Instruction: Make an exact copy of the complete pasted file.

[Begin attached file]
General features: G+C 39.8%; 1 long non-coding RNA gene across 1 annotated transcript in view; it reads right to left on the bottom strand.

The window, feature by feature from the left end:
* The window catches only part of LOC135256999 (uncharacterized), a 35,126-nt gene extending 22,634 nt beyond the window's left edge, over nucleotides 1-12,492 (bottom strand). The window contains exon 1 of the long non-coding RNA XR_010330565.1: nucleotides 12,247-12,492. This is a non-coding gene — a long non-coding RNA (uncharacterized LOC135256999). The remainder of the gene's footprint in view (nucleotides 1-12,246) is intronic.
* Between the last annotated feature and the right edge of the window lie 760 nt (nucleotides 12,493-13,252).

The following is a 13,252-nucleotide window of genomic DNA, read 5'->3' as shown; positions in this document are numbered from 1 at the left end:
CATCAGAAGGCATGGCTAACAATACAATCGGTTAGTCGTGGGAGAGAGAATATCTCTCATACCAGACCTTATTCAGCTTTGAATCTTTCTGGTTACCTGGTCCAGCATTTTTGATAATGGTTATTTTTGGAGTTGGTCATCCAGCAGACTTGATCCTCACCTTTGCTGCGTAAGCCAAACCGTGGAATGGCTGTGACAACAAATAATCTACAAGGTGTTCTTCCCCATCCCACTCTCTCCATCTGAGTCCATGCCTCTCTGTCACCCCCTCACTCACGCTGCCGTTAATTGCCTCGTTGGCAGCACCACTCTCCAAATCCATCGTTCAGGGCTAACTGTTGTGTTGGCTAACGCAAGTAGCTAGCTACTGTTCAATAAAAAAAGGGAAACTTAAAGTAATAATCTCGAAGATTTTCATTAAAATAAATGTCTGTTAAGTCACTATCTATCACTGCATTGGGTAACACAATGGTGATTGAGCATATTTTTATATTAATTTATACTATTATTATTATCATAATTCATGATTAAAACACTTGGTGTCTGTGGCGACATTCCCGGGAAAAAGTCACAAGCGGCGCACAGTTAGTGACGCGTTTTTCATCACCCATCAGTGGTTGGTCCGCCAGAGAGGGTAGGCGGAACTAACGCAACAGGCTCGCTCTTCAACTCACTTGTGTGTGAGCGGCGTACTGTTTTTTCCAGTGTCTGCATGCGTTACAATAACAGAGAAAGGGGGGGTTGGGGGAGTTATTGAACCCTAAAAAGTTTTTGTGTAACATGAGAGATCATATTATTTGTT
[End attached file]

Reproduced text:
General features: G+C 39.8%; 1 long non-coding RNA gene across 1 annotated transcript in view; it reads right to left on the bottom strand.

The window, feature by feature from the left end:
* The window catches only part of LOC135256999 (uncharacterized), a 35,126-nt gene extending 22,634 nt beyond the window's left edge, over nucleotides 1-12,492 (bottom strand). The window contains exon 1 of the long non-coding RNA XR_010330565.1: nucleotides 12,247-12,492. This is a non-coding gene — a long non-coding RNA (uncharacterized LOC135256999). The remainder of the gene's footprint in view (nucleotides 1-12,246) is intronic.
* Between the last annotated feature and the right edge of the window lie 760 nt (nucleotides 12,493-13,252).

The following is a 13,252-nucleotide window of genomic DNA, read 5'->3' as shown; positions in this document are numbered from 1 at the left end:
CATCAGAAGGCATGGCTAACAATACAATCGGTTAGTCGTGGGAGAGAGAATATCTCTCATACCAGACCTTATTCAGCTTTGAATCTTTCTGGTTACCTGGTCCAGCATTTTTGATAATGGTTATTTTTGGAGTTGGTCATCCAGCAGACTTGATCCTCACCTTTGCTGCGTAAGCCAAACCGTGGAATGGCTGTGACAACAAATAATCTACAAGGTGTTCTTCCCCATCCCACTCTCTCCATCTGAGTCCATGCCTCTCTGTCACCCCCTCACTCACGCTGCCGTTAATTGCCTCGTTGGCAGCACCACTCTCCAAATCCATCGTTCAGGGCTAACTGTTGTGTTGGCTAACGCAAGTAGCTAGCTACTGTTCAATAAAAAAAGGGAAACTTAAAGTAATAATCTCGAAGATTTTCATTAAAATAAATGTCTGTTAAGTCACTATCTATCACTGCATTGGGTAACACAATGGTGATTGAGCATATTTTTATATTAATTTATACTATTATTATTATCATAATTCATGATTAAAACACTTGGTGTCTGTGGCGACATTCCCGGGAAAAAGTCACAAGCGGCGCACAGTTAGTGACGCGTTTTTCATCACCCATCAGTGGTTGGTCCGCCAGAGAGGGTAGGCGGAACTAACGCAACAGGCTCGCTCTTCAACTCACTTGTGTGTGAGCGGCGTACTGTTTTTTCCAGTGTCTGCATGCGTTACAATAACAGAGAAAGGGGGGGTTGGGGGAGTTATTGAACCCTAAAAAGTTTTTGTGTAACATGAGAGATCATATTATTTGTT